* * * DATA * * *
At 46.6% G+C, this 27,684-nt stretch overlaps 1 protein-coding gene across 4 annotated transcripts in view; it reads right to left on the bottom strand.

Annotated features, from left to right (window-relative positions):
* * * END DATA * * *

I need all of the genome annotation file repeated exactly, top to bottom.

At 46.6% G+C, this 27,684-nt stretch overlaps 1 protein-coding gene across 4 annotated transcripts in view; it reads right to left on the bottom strand.

Annotated features, from left to right (window-relative positions):